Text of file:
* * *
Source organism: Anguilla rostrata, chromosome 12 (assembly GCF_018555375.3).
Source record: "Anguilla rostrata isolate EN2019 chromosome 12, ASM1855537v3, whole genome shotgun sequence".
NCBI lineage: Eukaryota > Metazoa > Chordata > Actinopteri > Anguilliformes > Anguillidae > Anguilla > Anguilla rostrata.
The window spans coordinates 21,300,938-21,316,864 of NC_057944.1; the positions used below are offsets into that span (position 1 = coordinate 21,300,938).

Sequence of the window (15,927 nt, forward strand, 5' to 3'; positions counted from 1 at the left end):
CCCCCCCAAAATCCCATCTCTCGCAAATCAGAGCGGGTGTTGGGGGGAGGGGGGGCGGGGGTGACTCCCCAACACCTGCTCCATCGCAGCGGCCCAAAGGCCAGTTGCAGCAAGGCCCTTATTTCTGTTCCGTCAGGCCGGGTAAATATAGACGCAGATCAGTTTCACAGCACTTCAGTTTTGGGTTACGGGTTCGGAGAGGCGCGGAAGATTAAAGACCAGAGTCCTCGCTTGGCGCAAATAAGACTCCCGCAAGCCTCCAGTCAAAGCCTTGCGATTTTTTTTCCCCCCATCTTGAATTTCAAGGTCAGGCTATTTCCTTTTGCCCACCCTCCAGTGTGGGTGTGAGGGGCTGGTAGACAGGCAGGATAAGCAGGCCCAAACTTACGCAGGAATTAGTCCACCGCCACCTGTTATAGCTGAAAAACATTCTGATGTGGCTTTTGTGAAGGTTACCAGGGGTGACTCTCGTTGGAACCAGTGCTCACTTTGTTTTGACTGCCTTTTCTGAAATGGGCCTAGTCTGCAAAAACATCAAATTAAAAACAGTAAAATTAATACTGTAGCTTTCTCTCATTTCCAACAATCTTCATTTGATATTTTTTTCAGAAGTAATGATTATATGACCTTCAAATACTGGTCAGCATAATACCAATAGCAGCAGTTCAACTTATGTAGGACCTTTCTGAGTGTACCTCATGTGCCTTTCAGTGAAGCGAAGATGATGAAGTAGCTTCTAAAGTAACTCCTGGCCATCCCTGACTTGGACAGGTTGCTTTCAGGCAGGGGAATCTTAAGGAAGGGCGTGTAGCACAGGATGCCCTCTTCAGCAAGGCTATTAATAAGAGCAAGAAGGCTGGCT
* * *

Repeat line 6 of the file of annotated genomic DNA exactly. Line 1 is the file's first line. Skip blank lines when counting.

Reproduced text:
CCCCCCCAAAATCCCATCTCTCGCAAATCAGAGCGGGTGTTGGGGGGAGGGGGGGCGGGGGTGACTCCCCAACACCTGCTCCATCGCAGCGGCCCAAAGGCCAGTTGCAGCAAGGCCCTTATTTCTGTTCCGTCAGGCCGGGTAAATATAGACGCAGATCAGTTTCACAGCACTTCAGTTTTGGGTTACGGGTTCGGAGAGGCGCGGAAGATTAAAGACCAGAGTCCTCGCTTGGCGCAAATAAGACTCCCGCAAGCCTCCAGTCAAAGCCTTGCGATTTTTTTTCCCCCCATCTTGAATTTCAAGGTCAGGCTATTTCCTTTTGCCCACCCTCCAGTGTGGGTGTGAGGGGCTGGTAGACAGGCAGGATAAGCAGGCCCAAACTTACGCAGGAATTAGTCCACCGCCACCTGTTATAGCTGAAAAACATTCTGATGTGGCTTTTGTGAAGGTTACCAGGGGTGACTCTCGTTGGAACCAGTGCTCACTTTGTTTTGACTGCCTTTTCTGAAATGGGCCTAGTCTGCAAAAACATCAAATTAAAAACAGTAAAATTAATACTGTAGCTTTCTCTCATTTCCAACAATCTTCATTTGATATTTTTTTCAGAAGTAATGATTATATGACCTTCAAATACTGGTCAGCATAATACCAATAGCAGCAGTTCAACTTATGTAGGACCTTTCTGAGTGTACCTCATGTGCCTTTCAGTGAAGCGAAGATGATGAAGTAGCTTCTAAAGTAACTCCTGGCCATCCCTGACTTGGACAGGTTGCTTTCAGGCAGGGGAATCTTAAGGAAGGGCGTGTAGCACAGGATGCCCTCTTCAGCAAGGCTATTAATAAGAGCAAGAAGGCTGGCT